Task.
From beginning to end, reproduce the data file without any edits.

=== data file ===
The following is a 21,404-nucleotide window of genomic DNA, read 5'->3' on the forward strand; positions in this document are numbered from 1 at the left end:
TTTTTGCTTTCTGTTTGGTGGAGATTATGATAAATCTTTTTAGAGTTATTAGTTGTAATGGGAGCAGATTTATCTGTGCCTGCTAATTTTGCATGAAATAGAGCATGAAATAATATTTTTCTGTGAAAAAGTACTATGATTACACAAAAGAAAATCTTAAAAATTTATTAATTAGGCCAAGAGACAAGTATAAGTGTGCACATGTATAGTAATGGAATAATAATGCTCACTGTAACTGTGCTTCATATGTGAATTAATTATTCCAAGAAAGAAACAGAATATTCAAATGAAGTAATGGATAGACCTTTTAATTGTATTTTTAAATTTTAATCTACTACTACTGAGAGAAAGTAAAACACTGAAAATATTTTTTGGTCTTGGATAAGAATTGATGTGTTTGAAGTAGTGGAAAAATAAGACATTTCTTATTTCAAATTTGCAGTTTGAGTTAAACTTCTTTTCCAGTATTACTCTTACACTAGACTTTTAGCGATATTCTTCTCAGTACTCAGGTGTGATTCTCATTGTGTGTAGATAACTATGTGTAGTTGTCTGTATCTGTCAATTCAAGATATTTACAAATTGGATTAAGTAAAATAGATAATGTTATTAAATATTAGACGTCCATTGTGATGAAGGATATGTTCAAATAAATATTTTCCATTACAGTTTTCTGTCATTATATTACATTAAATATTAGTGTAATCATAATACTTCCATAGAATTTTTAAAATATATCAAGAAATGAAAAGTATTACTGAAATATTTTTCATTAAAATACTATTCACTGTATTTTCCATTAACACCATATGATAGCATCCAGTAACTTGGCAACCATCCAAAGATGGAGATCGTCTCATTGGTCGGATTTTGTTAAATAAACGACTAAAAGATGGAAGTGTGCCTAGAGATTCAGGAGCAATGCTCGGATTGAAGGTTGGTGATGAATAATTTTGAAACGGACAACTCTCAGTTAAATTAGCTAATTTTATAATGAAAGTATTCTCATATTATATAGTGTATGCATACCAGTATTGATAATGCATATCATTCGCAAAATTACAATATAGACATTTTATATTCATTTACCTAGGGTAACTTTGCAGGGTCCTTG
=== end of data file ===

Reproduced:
The following is a 21,404-nucleotide window of genomic DNA, read 5'->3' on the forward strand; positions in this document are numbered from 1 at the left end:
TTTTTGCTTTCTGTTTGGTGGAGATTATGATAAATCTTTTTAGAGTTATTAGTTGTAATGGGAGCAGATTTATCTGTGCCTGCTAATTTTGCATGAAATAGAGCATGAAATAATATTTTTCTGTGAAAAAGTACTATGATTACACAAAAGAAAATCTTAAAAATTTATTAATTAGGCCAAGAGACAAGTATAAGTGTGCACATGTATAGTAATGGAATAATAATGCTCACTGTAACTGTGCTTCATATGTGAATTAATTATTCCAAGAAAGAAACAGAATATTCAAATGAAGTAATGGATAGACCTTTTAATTGTATTTTTAAATTTTAATCTACTACTACTGAGAGAAAGTAAAACACTGAAAATATTTTTTGGTCTTGGATAAGAATTGATGTGTTTGAAGTAGTGGAAAAATAAGACATTTCTTATTTCAAATTTGCAGTTTGAGTTAAACTTCTTTTCCAGTATTACTCTTACACTAGACTTTTAGCGATATTCTTCTCAGTACTCAGGTGTGATTCTCATTGTGTGTAGATAACTATGTGTAGTTGTCTGTATCTGTCAATTCAAGATATTTACAAATTGGATTAAGTAAAATAGATAATGTTATTAAATATTAGACGTCCATTGTGATGAAGGATATGTTCAAATAAATATTTTCCATTACAGTTTTCTGTCATTATATTACATTAAATATTAGTGTAATCATAATACTTCCATAGAATTTTTAAAATATATCAAGAAATGAAAAGTATTACTGAAATATTTTTCATTAAAATACTATTCACTGTATTTTCCATTAACACCATATGATAGCATCCAGTAACTTGGCAACCATCCAAAGATGGAGATCGTCTCATTGGTCGGATTTTGTTAAATAAACGACTAAAAGATGGAAGTGTGCCTAGAGATTCAGGAGCAATGCTCGGATTGAAGGTTGGTGATGAATAATTTTGAAACGGACAACTCTCAGTTAAATTAGCTAATTTTATAATGAAAGTATTCTCATATTATATAGTGTATGCATACCAGTATTGATAATGCATATCATTCGCAAAATTACAATATAGACATTTTATATTCATTTACCTAGGGTAACTTTGCAGGGTCCTTG